Researchers at N.C. State and Johns Hopkins University found that increasing the use of wind-generated energy can make a power grid more likely to suffer harmful disruptions and disturbances.
Aranya Chakrabortty, an assistant professor of electrical engineering at N.C. State and senior author of a paper describing the work, said it is now the federal government’s goal to obtain 20 percent of all electricity from renewable sources by 2020, and interest in installing new wind plans is increasing.
According to Chakrabortty, different kinds of disturbances, faults and disparities are going into the grid all the time. The power flowing through the lines on a power grid can be impaired by small oscillations, deviations from the norm, when these disturbances occur.
Controllers inside of the power generators can mitigate these problems. The efficiency and stability of the grid is threatened only when the internal controls are not strong enough to handle the disturbances.
Through a project that began in the fall of 2012, Chakrabortty and his fellow researchers found that power from wind generation can sometimes worsen these oscillations, due partially to the fact that producing power from wind is much different than producing it with traditional generators.
However, the study also proposed a solution.
“Our paper really pointed out that it is equally important to pay attention to where the wind farms are being placed.” Chakrabortty said. “What we found out is that if we install wind farms in certain specific locations, they can actually help us mitigate some of those poor performances or the after-effects of those disturbances.”
The next step in the research is to review the findings and work on a solution for the lack of feasible “good” wind farm locations, according to Chakrabortty.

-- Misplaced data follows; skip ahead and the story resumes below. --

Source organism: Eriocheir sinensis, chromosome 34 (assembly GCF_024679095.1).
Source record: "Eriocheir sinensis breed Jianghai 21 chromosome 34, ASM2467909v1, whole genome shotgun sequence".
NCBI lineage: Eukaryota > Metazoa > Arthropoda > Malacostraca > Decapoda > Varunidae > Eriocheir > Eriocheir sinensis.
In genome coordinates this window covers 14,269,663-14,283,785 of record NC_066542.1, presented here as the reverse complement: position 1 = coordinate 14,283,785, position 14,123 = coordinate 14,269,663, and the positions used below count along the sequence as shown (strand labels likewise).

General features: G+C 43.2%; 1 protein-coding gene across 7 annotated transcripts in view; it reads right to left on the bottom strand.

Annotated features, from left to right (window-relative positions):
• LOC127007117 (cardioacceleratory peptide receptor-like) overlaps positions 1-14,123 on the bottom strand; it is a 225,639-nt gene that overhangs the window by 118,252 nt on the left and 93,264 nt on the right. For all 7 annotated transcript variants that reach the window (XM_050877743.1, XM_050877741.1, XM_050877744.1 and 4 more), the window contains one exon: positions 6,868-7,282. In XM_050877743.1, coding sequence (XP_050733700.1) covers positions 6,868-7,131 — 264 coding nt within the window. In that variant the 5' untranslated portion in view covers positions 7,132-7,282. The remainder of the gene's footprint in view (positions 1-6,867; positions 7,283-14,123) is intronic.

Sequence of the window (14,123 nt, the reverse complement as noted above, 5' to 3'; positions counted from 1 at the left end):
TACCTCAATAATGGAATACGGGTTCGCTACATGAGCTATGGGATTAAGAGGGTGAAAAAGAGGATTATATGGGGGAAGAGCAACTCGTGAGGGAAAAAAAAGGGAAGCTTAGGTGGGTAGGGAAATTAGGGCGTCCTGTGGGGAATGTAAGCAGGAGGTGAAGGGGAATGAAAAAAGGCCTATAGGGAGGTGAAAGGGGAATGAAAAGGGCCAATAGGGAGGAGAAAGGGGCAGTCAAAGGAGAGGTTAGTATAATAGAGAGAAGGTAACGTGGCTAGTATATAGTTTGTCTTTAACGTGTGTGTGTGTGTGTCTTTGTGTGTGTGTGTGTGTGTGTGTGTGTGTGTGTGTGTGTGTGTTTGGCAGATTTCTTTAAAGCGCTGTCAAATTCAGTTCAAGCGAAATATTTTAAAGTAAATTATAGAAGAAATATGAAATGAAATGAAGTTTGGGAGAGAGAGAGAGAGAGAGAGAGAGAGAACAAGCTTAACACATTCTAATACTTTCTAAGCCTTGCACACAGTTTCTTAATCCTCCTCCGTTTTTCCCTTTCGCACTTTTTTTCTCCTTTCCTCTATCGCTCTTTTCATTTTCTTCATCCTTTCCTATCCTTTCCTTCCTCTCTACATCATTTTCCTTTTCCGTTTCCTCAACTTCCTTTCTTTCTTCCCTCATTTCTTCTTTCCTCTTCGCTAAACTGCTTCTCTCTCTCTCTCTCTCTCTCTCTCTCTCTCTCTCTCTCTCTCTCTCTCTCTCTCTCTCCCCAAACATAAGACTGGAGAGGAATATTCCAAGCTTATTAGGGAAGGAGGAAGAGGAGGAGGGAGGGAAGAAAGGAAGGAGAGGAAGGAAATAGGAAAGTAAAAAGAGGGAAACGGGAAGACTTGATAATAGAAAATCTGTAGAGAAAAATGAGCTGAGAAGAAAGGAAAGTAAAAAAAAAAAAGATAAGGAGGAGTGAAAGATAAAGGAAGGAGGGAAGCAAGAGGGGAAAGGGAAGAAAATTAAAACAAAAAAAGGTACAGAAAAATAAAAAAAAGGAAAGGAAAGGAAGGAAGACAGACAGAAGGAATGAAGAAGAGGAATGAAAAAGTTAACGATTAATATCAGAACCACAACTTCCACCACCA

Chakrabortty said even though the team now knows of the best places to have wind farms, sometimes it might not be possible to put them in the optimal locations because of geographical and environmental factors.
According to Souvik Chandra, a graduate student in electrical engineering who is working on the project with Chakrabortty, the team designed controllers for the wind farm, which can mitigate the power system oscillations, even when the wind farm is placed in a “wrong” location.
“What we did was say ‘okay go ahead and place a wind farm in any other location that may not be entirely favorable, but then lets design a control mechanism with which you can have the same response as the farm would at a favorable point, despite the farm not being in that specific location,’” Chankrabortty said.
At the moment, members of the team are mostly trying to answer specific questions regarding the design of the control mechanism, Chankrabortty said.
According to Chandra, they are also attempting to analytically show the effect of the wind penetration on power system oscillations.
Chandra said that their work is particularly important because wind energy is one of the fastest growing sources of renewable energy, and in the next decade the use of wind-generated power in the grid is going to grow considerably following a rapid increase in wind farm installations due to government mandates.
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